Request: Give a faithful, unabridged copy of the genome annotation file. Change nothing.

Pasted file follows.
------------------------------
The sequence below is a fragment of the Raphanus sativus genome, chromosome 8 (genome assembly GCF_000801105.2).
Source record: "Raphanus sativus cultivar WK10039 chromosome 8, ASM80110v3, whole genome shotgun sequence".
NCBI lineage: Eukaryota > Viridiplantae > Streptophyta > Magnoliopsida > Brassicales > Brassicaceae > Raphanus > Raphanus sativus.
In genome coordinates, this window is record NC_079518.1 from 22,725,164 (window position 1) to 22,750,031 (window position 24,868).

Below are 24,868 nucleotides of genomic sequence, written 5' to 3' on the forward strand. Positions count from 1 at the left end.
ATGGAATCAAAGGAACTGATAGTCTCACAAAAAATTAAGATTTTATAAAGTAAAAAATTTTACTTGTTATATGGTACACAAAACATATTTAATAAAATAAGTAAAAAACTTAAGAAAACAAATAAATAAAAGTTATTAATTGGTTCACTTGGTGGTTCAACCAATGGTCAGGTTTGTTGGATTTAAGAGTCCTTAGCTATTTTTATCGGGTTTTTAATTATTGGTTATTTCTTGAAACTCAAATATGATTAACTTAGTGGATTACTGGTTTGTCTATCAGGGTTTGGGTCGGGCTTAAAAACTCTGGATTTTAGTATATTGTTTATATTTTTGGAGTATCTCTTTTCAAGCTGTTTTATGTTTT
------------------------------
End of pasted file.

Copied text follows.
The sequence below is a fragment of the Raphanus sativus genome, chromosome 8 (genome assembly GCF_000801105.2).
Source record: "Raphanus sativus cultivar WK10039 chromosome 8, ASM80110v3, whole genome shotgun sequence".
NCBI lineage: Eukaryota > Viridiplantae > Streptophyta > Magnoliopsida > Brassicales > Brassicaceae > Raphanus > Raphanus sativus.
In genome coordinates, this window is record NC_079518.1 from 22,725,164 (window position 1) to 22,750,031 (window position 24,868).

Below are 24,868 nucleotides of genomic sequence, written 5' to 3' on the forward strand. Positions count from 1 at the left end.
ATGGAATCAAAGGAACTGATAGTCTCACAAAAAATTAAGATTTTATAAAGTAAAAAATTTTACTTGTTATATGGTACACAAAACATATTTAATAAAATAAGTAAAAAACTTAAGAAAACAAATAAATAAAAGTTATTAATTGGTTCACTTGGTGGTTCAACCAATGGTCAGGTTTGTTGGATTTAAGAGTCCTTAGCTATTTTTATCGGGTTTTTAATTATTGGTTATTTCTTGAAACTCAAATATGATTAACTTAGTGGATTACTGGTTTGTCTATCAGGGTTTGGGTCGGGCTTAAAAACTCTGGATTTTAGTATATTGTTTATATTTTTGGAGTATCTCTTTTCAAGCTGTTTTATGTTTT